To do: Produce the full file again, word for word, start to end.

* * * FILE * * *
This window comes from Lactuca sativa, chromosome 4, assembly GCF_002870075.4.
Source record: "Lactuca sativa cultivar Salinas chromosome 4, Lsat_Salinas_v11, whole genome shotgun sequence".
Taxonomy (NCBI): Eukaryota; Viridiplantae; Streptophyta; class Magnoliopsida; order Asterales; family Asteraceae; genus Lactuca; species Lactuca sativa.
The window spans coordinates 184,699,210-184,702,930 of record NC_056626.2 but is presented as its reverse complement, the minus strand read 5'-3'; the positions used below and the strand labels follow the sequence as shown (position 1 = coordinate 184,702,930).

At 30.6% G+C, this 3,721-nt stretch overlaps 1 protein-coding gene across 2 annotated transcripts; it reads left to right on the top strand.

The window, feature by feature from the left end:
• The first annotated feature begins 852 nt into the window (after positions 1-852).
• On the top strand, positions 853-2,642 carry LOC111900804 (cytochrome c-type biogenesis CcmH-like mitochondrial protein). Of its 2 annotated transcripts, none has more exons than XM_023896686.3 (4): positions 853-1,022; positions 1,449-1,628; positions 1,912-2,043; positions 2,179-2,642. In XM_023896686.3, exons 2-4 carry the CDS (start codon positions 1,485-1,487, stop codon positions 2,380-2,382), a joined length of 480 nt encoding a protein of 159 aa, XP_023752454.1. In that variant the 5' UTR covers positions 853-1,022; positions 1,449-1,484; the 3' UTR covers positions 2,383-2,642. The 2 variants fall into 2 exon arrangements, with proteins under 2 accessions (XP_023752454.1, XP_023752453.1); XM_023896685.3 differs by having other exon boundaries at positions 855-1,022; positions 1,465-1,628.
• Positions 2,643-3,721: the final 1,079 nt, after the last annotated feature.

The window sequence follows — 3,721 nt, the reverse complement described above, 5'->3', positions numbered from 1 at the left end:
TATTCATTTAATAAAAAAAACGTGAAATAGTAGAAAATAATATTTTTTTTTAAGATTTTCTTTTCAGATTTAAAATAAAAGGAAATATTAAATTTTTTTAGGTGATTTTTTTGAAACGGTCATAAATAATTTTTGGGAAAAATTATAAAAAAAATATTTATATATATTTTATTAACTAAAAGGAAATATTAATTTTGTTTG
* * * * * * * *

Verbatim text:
This window comes from Lactuca sativa, chromosome 4, assembly GCF_002870075.4.
Source record: "Lactuca sativa cultivar Salinas chromosome 4, Lsat_Salinas_v11, whole genome shotgun sequence".
Taxonomy (NCBI): Eukaryota; Viridiplantae; Streptophyta; class Magnoliopsida; order Asterales; family Asteraceae; genus Lactuca; species Lactuca sativa.
The window spans coordinates 184,699,210-184,702,930 of record NC_056626.2 but is presented as its reverse complement, the minus strand read 5'-3'; the positions used below and the strand labels follow the sequence as shown (position 1 = coordinate 184,702,930).

At 30.6% G+C, this 3,721-nt stretch overlaps 1 protein-coding gene across 2 annotated transcripts; it reads left to right on the top strand.

The window, feature by feature from the left end:
• The first annotated feature begins 852 nt into the window (after positions 1-852).
• On the top strand, positions 853-2,642 carry LOC111900804 (cytochrome c-type biogenesis CcmH-like mitochondrial protein). Of its 2 annotated transcripts, none has more exons than XM_023896686.3 (4): positions 853-1,022; positions 1,449-1,628; positions 1,912-2,043; positions 2,179-2,642. In XM_023896686.3, exons 2-4 carry the CDS (start codon positions 1,485-1,487, stop codon positions 2,380-2,382), a joined length of 480 nt encoding a protein of 159 aa, XP_023752454.1. In that variant the 5' UTR covers positions 853-1,022; positions 1,449-1,484; the 3' UTR covers positions 2,383-2,642. The 2 variants fall into 2 exon arrangements, with proteins under 2 accessions (XP_023752454.1, XP_023752453.1); XM_023896685.3 differs by having other exon boundaries at positions 855-1,022; positions 1,465-1,628.
• Positions 2,643-3,721: the final 1,079 nt, after the last annotated feature.

The window sequence follows — 3,721 nt, the reverse complement described above, 5'->3', positions numbered from 1 at the left end:
TATTCATTTAATAAAAAAAACGTGAAATAGTAGAAAATAATATTTTTTTTTAAGATTTTCTTTTCAGATTTAAAATAAAAGGAAATATTAAATTTTTTTAGGTGATTTTTTTGAAACGGTCATAAATAATTTTTGGGAAAAATTATAAAAAAAATATTTATATATATTTTATTAACTAAAAGGAAATATTAATTTTGTTTG